2nd Place

 

Adesuwa Ero

Ashbury College

Teacher: Susan Wall

 

 

I am one of the three persons in my family that is near-sighted. I always wondered why I was the first person among my siblings to develop myopia. Then, we were told that sitting too close to the television would damage our eyes, however we did not heed to this warning. As I was the only child to express the trait, the fact that I sat near the television did not seem, to me, to be the sole cause of my imperfect vision. I know now, that myopia is a complex trait and its development is influenced by the interaction of multiple genes and multiple environmental factors (Myopia, 2005).

The eye growth is induced by signals which originate from the retina. Hence neurotransmission in the retina is required to control eye growth. Recently, twenty-four new loci were found to contain genes which play vital roles in neurotransmission in the retina. An important gene is GJD2 which connects neuronal cells in the retina, aiding the transfer of molecules and ions. The mechanisms through which these genes stimulate eye growth are not fully understood, but it is known that the more risk alleles an individual possesses, the greater the tendency to develop myopia (Genome wide meta-analyses, 2013).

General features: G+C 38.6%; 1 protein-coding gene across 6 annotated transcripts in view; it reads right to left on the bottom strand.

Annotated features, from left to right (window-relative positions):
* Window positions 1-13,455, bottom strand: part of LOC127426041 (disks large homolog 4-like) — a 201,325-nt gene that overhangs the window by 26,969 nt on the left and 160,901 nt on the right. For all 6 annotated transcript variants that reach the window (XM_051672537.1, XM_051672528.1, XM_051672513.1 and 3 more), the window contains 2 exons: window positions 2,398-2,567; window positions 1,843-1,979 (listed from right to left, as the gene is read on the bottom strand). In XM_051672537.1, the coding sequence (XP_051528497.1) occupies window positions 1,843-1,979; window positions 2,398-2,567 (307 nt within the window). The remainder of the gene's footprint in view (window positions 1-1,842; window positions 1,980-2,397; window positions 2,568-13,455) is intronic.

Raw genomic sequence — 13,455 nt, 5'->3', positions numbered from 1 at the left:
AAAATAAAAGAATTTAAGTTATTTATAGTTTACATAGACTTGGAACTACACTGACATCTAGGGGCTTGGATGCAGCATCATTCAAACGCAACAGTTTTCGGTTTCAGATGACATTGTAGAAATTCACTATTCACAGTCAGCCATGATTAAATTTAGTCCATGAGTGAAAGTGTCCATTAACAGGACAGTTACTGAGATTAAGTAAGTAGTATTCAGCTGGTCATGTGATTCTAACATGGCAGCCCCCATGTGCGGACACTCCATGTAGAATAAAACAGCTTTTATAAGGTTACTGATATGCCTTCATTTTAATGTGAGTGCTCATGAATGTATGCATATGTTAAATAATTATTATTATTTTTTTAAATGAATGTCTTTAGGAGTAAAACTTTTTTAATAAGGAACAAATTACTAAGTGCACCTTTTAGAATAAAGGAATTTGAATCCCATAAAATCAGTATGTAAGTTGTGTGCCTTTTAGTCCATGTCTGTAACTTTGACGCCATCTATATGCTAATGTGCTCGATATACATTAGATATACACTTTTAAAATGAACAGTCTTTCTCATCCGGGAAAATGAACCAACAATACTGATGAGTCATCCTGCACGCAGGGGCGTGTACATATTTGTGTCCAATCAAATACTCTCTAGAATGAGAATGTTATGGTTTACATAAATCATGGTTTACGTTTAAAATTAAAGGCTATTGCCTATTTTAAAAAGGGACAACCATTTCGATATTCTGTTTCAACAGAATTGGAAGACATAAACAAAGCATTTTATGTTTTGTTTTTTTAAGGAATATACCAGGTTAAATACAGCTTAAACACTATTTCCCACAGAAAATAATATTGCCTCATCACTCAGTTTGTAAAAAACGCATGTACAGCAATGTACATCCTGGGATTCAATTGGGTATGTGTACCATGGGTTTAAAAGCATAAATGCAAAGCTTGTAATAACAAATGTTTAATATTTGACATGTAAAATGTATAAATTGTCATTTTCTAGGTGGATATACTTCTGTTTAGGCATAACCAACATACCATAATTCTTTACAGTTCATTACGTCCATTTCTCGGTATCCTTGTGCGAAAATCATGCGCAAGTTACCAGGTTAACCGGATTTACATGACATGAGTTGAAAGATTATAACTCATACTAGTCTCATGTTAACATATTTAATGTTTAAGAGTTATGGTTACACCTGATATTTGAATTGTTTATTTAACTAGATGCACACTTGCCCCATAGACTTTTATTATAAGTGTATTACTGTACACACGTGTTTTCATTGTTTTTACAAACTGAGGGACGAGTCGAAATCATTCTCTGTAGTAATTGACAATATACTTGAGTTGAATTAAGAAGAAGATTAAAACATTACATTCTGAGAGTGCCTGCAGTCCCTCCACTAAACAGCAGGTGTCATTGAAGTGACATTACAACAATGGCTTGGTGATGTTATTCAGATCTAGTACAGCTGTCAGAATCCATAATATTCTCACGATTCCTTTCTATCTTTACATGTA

An environmental factor that affects myopia is the amount of time spent outside. Natural light provides between 28,000 to 130,000 lux of light, while light intensity in a house is said to be less than 1,000 lux. Bright, natural light from the sun activates the release of a neurotransmitter in the retina, dopamine, which reduces undesirable growth in the eye, hence limiting the elongation of the eye (Morgan, G. 2012).